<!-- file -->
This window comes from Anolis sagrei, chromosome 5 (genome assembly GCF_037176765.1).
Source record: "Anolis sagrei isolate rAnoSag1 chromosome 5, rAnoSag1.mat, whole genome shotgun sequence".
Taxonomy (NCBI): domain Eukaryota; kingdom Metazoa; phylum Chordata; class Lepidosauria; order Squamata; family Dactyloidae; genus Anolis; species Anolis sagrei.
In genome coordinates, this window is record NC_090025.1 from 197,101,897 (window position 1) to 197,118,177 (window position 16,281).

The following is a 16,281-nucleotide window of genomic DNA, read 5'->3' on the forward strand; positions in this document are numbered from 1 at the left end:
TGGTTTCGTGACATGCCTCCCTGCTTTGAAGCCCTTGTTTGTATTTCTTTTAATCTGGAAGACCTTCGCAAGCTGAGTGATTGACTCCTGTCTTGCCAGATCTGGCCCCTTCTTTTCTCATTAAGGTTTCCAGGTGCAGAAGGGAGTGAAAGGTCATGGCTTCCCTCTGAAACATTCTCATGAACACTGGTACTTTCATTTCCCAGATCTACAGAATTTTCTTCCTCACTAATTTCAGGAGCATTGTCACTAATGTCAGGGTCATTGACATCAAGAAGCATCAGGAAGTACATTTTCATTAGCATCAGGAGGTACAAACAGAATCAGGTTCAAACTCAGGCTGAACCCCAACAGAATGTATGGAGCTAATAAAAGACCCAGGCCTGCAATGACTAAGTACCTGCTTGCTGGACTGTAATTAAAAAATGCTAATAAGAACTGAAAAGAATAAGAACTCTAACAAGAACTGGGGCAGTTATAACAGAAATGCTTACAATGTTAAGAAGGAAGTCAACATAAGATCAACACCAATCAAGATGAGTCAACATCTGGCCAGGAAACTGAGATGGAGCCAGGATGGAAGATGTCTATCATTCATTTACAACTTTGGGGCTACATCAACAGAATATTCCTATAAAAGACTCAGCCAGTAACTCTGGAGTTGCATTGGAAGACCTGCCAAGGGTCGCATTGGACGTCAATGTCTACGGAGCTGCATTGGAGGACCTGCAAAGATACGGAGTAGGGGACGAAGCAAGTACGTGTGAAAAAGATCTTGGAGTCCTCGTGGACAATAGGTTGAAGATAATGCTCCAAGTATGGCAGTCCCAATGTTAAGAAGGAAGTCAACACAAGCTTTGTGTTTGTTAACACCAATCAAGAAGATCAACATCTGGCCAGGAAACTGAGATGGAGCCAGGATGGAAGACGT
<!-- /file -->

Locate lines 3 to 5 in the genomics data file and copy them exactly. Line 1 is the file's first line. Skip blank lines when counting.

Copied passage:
Taxonomy (NCBI): domain Eukaryota; kingdom Metazoa; phylum Chordata; class Lepidosauria; order Squamata; family Dactyloidae; genus Anolis; species Anolis sagrei.
In genome coordinates, this window is record NC_090025.1 from 197,101,897 (window position 1) to 197,118,177 (window position 16,281).

The following is a 16,281-nucleotide window of genomic DNA, read 5'->3' on the forward strand; positions in this document are numbered from 1 at the left end: